I wanted to add automation to the lighting in my house. Normally this would involve using DIN rail mounted X10 lamp modules, with star wired lighting circuits (i.e. all lights are individually cabled back to a central control panel), but as I wanted to retro-fit to my existing wiring this was not practical. There are now 'micro-modules' available, which are inline X10 modules designed to fit in the back of an existing switch back-box. Unfortunately they are about 60 UK pounds each - ouch!

Anyway, I managed to pick up several LM12U plug-in X10 lamp modules very cheap (thanks Homebase!), so I decided to modify them to inline modules which can be hidden in the ceiling void above the light fittings. However, it was essential for me that I could retain manual control of the lights - that is, when you switch the wall switch ON, the light turns ON! The problem is that the LM12U modules do not switch the lamp on until they receive an X10 ON command. To fix this, I modified the local control current sensing circuit by adding an R/C delay that triggers the local control sensing at power on. This is not perfect though - it takes the microcontroller approximately 1 second to initialise, and only then will it respond to the local control sense input. The result of this is that the lamp turns on after approximately 1.5 seconds of switching the power on. The effect is pretty similar to switching on a flourescent light, and I will have to live with that. I maybe could have got around this problem by building a circuit to trigger the triac immediately, before handing over control to the microcontroller, but I wanted to keep things as simple as possible.

Click here for a circuit schematic (Thanks to Steve Bloom for the original.) Actually the US version, but the bit we're interested in is the same.

You will need 3 components:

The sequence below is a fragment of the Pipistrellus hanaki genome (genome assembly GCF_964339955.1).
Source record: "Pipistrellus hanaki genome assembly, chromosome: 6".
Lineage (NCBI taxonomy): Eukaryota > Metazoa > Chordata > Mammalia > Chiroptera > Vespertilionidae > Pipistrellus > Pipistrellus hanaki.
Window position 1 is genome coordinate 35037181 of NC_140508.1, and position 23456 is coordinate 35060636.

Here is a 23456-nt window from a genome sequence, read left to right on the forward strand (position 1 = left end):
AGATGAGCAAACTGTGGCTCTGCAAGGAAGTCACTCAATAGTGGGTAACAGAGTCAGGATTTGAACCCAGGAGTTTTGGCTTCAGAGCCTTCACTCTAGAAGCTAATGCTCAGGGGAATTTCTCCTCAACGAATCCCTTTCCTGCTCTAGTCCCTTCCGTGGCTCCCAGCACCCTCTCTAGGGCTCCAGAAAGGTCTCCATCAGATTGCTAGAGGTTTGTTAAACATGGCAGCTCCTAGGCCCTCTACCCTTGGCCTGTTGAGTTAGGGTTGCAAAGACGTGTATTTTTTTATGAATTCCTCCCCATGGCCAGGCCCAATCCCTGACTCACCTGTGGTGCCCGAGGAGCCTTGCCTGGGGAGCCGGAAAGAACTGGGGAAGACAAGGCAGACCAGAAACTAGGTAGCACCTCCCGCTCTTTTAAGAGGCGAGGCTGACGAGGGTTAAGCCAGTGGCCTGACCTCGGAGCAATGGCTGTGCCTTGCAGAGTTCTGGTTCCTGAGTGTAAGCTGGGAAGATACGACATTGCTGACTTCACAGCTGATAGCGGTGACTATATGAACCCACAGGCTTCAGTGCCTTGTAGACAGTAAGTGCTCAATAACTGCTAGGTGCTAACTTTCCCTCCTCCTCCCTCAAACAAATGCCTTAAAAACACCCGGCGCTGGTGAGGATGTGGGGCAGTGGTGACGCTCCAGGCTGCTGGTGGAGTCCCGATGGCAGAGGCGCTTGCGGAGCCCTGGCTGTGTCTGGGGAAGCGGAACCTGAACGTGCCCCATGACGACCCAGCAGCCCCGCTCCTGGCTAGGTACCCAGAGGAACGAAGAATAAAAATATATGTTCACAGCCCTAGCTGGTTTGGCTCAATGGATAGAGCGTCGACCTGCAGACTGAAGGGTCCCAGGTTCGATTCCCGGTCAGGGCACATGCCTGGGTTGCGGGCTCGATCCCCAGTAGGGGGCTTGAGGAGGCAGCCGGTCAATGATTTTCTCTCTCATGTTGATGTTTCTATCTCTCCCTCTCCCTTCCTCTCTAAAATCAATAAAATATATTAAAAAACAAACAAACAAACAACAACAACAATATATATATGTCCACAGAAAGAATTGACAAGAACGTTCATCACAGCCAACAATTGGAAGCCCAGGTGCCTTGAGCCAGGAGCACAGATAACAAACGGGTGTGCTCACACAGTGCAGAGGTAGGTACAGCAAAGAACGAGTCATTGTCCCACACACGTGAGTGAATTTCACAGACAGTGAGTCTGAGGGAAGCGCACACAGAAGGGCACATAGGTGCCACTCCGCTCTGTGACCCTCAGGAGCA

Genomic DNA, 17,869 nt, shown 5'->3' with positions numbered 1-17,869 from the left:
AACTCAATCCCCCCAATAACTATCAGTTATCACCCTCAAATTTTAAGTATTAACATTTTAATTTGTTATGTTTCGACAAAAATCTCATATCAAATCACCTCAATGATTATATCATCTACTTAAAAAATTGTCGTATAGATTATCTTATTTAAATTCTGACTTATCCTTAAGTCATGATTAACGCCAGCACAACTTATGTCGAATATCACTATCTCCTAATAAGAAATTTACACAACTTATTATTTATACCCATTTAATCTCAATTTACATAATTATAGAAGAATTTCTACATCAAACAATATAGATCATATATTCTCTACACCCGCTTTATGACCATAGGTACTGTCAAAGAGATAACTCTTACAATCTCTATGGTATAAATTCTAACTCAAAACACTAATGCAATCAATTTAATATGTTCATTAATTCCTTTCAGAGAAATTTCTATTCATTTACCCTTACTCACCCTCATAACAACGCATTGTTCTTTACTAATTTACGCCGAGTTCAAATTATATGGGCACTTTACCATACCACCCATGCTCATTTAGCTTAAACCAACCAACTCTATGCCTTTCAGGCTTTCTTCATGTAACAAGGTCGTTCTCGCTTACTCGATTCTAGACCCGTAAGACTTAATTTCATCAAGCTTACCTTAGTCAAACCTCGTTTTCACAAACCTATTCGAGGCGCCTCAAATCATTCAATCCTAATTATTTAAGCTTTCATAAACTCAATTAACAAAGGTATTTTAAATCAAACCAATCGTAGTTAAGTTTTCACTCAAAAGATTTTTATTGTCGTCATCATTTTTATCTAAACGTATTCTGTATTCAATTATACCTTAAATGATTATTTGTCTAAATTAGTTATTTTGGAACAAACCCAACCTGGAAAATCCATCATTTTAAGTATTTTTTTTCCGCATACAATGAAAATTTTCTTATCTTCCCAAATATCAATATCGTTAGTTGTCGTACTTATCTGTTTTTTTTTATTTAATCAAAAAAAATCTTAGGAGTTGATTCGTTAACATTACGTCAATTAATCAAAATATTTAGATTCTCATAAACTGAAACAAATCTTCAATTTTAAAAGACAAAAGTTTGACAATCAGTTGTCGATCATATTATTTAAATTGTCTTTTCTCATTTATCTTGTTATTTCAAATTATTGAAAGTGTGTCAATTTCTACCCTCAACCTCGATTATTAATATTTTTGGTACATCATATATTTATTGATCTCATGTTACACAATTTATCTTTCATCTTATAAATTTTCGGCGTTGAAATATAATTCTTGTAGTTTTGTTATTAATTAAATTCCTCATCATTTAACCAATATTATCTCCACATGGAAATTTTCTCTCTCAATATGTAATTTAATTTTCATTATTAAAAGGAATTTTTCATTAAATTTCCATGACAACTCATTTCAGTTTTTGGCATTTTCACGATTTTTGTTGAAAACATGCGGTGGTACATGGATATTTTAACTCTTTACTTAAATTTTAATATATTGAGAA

• 1K 1/4W resistor
  • 220K 1/4W resistor
  • 10uF 50V electrolytic capacitor (25V should be OK as max voltage here is around 15V)


Heres the module, front and back. Undo the 4 screws, one of them is hidden under the fuse holder.

Now you can prise off the covers and see that the module is in two sections.I'm guessing the European modules electronics are identical, with just a different bottom section depending on the plug and socket configuration. If you can confirm this please send me an Email!

Unscrew the PCB and detatch from the front cover.


You now need to remove three components, a 3.3uF electrolytic cap, diode and transistor.

The right-hand picture shows the rear of the PCB after removal - you can see the 6 holes where the components used to be.


Form the 10uF cap and 1K resistor as shown (resistor connects to the +ve capacitor lead).

Then solder the 220K resistor into the left-hand transistor hole.

Finally, insert the capacitor/resistor, and solder the top leg of the 220K resistor to the -ve side of the cap. The 10uF capacitor has to sit up about 45 degrees due to the blue capacitor on the right.


If you want to keep the module as a plug in unit, you are done. If you want an inline module, you can desolder or cut the wires as they go to the plug/socket and add screw terminals. I like to add a 4 terminal block with a neutral loop for ease of connection to the light fitting.

This gives me the following connections (left to right):

  • Neutral Load
  • Live Supply
  • Live Load
  • Neutral Supply

Above the ceiling rose or light fitting you need to make a hole big enough for the module to fit into. Then connect the light fitting to the Load terminals on the module, and the power (where the light fitting used to connect to) to the Supply terminals on the module. You now can control your lights normally (with a 1.5 second ON delay!) or with X10 (when the light switch is ON, obviously).